Hey PMs if resource management is so important, why don’t we do it better?

Albert Einstein reportedly defined insanity as doing the same thing over and over again while expecting different results. That seems to be the status quo for IT resource management in many companies. Cognitive Technologies  conducted a survey of resource management practices during the summer of 2010. We found, as we did in our 2009 survey, that resource management issues continue to plague managers who ranked it as a leading or number one challenge to success.

Today and over the next couple of weeks, I want to tell you about our survey of resource management tools, processes and challenges.

Who was surveyed?
To get a representative population of respondents from non-profit, for-profit, large and small organizations as well as project managers and senior staff, we sent 4,800 targeted email invitations, requests for participation to 120 PMI chapters and newsletter-based general invitations. We also posted an invitation to participate on LinkedIn, Twitter and selected project management blogs.

In total, we received 250 responses — sufficient to provide a meaningful sample for in-depth analysis. Over three-fourths of the responding organizations were commercial businesses of which 44 percent were publically traded companies and 39 percent were private. The remaining 17 percent of respondents represented government and non-profit organizations.

The industries represented by responding individuals showed broad-based coverage from Financial Services, IT/Technology, Healthcare/Pharmaceuticals and Consulting. Slightly less than half of the companies were large with revenues of more than $1B. Medium-sized companies with revenues between $100M and $1B accounted for 26 percent of respondents with the remainder being small companies.

Finally, respondents to the 2010 survey represented both upper management and project management within their organizations in almost equal proportions. Respondents who self-identified as upper-level executives totaled 49% of the respondents, while 46% identified themselves as project management practitioners.

What did we ask?
Project resource management involves planning, allocating and scheduling personnel, services and equipment. Because IT projects succeed or fail primarily because of personnel availability and performance, we concentrated our questions in that area. The 2010 survey asked 25 questions dealing with the utilization of resource management tools and processes and the perception of resource management challenges. We asked respondents to identify the resource management tools used in their organization, how the tools were applied and their perceived effectiveness. Process related resource management questions focused on formal processes and data used for resource management planning and analysis. The last section of the survey asked project and senior managers to describe their resource management challenges.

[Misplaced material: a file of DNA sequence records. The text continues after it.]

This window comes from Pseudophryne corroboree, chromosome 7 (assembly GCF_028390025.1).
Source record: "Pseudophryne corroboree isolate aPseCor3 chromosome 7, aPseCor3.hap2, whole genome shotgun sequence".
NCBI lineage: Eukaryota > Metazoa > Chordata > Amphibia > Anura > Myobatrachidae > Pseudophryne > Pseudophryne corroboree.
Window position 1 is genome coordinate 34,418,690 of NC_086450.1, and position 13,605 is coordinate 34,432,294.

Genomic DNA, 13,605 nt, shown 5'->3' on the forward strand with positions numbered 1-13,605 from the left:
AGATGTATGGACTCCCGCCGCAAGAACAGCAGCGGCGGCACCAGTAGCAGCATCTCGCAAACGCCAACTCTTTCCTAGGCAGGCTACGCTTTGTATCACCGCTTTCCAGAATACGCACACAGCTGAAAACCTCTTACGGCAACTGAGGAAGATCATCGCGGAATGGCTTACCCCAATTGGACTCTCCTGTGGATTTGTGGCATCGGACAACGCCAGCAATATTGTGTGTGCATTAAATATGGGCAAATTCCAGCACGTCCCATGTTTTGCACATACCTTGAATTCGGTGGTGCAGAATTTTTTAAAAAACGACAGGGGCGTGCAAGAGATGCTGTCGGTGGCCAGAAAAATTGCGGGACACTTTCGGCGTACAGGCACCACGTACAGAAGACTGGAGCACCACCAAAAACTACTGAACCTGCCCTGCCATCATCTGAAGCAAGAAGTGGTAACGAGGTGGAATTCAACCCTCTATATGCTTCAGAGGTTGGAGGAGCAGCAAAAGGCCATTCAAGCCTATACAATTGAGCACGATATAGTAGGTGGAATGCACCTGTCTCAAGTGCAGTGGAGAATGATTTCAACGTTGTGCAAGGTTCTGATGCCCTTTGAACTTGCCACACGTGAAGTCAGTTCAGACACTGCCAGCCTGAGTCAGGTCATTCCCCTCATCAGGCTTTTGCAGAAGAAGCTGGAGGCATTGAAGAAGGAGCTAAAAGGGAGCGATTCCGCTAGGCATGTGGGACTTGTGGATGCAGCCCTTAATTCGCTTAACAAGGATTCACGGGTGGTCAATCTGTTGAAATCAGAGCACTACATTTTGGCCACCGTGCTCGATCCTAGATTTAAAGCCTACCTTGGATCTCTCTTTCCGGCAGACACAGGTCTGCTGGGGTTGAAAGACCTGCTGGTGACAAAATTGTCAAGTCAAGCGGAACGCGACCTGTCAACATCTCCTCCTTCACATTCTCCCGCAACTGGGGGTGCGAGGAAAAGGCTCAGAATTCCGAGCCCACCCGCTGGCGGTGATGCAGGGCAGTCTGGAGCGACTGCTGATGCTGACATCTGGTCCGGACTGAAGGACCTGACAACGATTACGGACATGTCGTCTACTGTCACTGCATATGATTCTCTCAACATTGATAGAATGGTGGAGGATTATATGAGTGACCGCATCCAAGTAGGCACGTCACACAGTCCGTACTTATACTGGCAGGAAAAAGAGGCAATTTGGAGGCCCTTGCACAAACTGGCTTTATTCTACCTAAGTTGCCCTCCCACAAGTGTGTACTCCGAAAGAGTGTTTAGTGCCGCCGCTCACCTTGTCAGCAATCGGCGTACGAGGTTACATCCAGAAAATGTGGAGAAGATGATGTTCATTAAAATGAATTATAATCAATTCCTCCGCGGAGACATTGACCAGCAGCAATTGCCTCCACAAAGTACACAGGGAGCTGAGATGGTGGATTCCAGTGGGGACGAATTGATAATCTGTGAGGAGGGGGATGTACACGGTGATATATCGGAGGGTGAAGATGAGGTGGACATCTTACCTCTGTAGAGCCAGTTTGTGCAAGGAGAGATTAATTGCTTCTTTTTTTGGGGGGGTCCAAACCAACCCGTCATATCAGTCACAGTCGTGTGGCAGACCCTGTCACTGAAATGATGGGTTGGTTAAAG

What did we find?
Although next week’s post will go over the results in detail, here are a couple of key findings from our analysis of the survey responses:

  1. Almost all organizations, regardless of size or industry, use tools to help manage personnel resources.
  2. Approximately half of the surveyed individuals report that their resource management tools did NOT provide timely information to support decision-making.
  3. Companies with higher project success rates used tools to track and status projects at the task level.



4 Responses to “Hey PMs if resource management is so important, why don’t we do it better?”

  1. Bruce Lofland Says:

    One answer is that the resources do not like to be tracked that closely even by themselves. Everytime I have tried to implement resource management, I get a lot of pushback from the resources because it forces more discipline on them and the burden of granular time tracking without perceived reward. The resources feel like they are being scrutinized more. It’s like we are looking over their shoulders too much.

    What they don’t realize is that we are trying to relieve them of the burden of managing conflicting demands for their time. No one wants to say “I didn’t my tasks done because this other thing was more important.” They feel bad for not getting it done on time and become defensive, even though the other thing probably was more important. It is this defensiveness that causes them to resist.

    I wrote more about this on my blog here: http://blog.pmtechnix.com/hidden-reasons-why-things-dont-get-done/

  2. Andrew Levy Says:

    In addition to tools, I’m glad you’re asking about processes. I’ve seen organizations that really have no processes, so it’s no surprise really to see that those same organizations nearly always fail at resource management (an image of herding cats comes to mind). Tools are fine to assist with processes, but, again, some organizations attempt to use tools by themselves (without adequate processes in place), typically with little success.

  3. Anass Khochtaf Says:

    Thank you for this Article.

  4. Top Ten Questions You Should Ask about Every Project You’re Managing | Fear No Project Blog - Focusing on the Management Side of Projects Says:

    […] I want to assure you that this is not so – every person id unique and has specific skills.  You may find that team members were assigned simply because they were available and not because they were right for the […]

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